6] withdrawals. The trial court found there were no receipts supporting Mr. James' claim that the cash withdrawals were used to purchase business equipment.
The trial court summarized all the evidence in detail and found Sparkling Touch's expense sheets to be incomplete. The trial court specifically found that the evidence clearly showed that not all the expenses incurred by Sparkling Touch were " ordinary and necessary" business expenses. It further found the evidence, or lack thereof, showed that Mr. James was " less than forthcoming with the Court on the legitimate expenses of his business." Based on the evidence, the trial court found Mr. James' income to be $99,343.50, which it calculated by using his 2013 W-2 showing an income of $20,900 and adding itemized expenses for Sparkling Touch. The trial court found those expenses were not necessary for production of income but rather were used to reduce Mr. James' personal expenses.
It is well settled that a district court's conclusions of fact regarding financial matters underlying an award of child support will not be disturbed in the absence of manifest error. McClanahan v. McClanahan, 14-670, *12-13 (La.App. 5 Cir 03/25/15). We find the factual findings by the trial court are adequately supported by the record and are not manifestly erroneous.
During the hearing, Mr. James admitted that certain expenses listed for Sparkling Touch were for home repairs, " dirt work" done at his home, personal supplies, and a part of the home mortgage, which are clearly not " ordinary and necessary" business expenses required to produce income. Ms. Lavigne also testified that during the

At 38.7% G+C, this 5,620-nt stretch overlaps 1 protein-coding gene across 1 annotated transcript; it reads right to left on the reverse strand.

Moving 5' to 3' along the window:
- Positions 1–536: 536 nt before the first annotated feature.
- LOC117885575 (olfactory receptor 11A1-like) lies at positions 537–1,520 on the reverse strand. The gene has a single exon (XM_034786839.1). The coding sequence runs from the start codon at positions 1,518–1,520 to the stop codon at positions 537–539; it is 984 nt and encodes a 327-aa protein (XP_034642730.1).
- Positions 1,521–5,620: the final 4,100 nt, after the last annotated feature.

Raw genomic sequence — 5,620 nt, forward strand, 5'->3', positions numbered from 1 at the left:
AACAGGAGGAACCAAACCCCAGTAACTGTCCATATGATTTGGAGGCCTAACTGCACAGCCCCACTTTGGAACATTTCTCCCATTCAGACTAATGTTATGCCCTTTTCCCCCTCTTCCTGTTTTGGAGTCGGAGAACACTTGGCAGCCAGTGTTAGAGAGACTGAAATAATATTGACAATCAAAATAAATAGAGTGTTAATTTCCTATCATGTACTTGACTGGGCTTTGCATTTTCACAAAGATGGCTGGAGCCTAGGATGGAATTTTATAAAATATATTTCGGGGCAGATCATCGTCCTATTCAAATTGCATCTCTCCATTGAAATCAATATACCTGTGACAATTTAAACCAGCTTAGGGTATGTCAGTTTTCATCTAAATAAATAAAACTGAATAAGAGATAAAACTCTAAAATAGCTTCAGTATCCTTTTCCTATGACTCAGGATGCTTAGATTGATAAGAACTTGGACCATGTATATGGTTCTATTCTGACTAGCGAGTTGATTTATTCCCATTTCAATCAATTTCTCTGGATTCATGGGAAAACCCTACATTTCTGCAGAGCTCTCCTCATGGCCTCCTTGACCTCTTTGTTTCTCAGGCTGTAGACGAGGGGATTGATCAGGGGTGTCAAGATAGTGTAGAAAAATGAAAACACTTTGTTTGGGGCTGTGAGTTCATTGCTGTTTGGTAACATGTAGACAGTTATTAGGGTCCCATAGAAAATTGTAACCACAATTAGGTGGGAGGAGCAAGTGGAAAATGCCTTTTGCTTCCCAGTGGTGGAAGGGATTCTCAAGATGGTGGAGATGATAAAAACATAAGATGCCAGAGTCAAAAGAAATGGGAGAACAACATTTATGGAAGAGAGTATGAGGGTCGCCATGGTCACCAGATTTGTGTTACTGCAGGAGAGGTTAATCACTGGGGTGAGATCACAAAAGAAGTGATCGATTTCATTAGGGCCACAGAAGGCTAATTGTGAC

marriage, Mr. James paid all the house bills out of the Sparkling Touch account. Additionally, Mr. James provided no receipts for the use of numerous cash withdrawals for thousands of dollars to show the money was used for " ordinary and necessary" expenses related to his business.
[15-19 La.App. 5 Cir. 7] On appeal, Mr. James fails to identify which expenses he believes were " ordinary and necessary" that were not deducted from the gross receipts by the trial court. Instead, he simply makes a broad allegation that the trial court failed to credit him with " ordinary and necessary" expenses as shown by the documents submitted into evidence. To the contrary, the trial court's judgment clearly demonstrates that it carefully considered the evidence and found that not all of Mr. James' claimed expenses were " ordinary and necessary" for purposes of the calculation of child support obligations. As such, the trial court added those specific identified expenses back into Mr. James' income and refused to allow them to be deducted from the gross receipts. Thus, the trial court allowed some expenses as " ordinary and necessary" and disallowed others.
Mr. James further claims that the trial court failed to consider the fact that he lost his most lucrative business contract, causing a decline in his income and business profits from that shown on his previous tax returns. Conversely, the record shows the trial court specifically noted that Mr. James lost a substantial contract with St. John Parish in March 2014. However, as previously noted, the trial court found Mr. James was less than forthcoming with the Court regarding financial matters pertaining to his business. The trial court rejected Mr. James' ...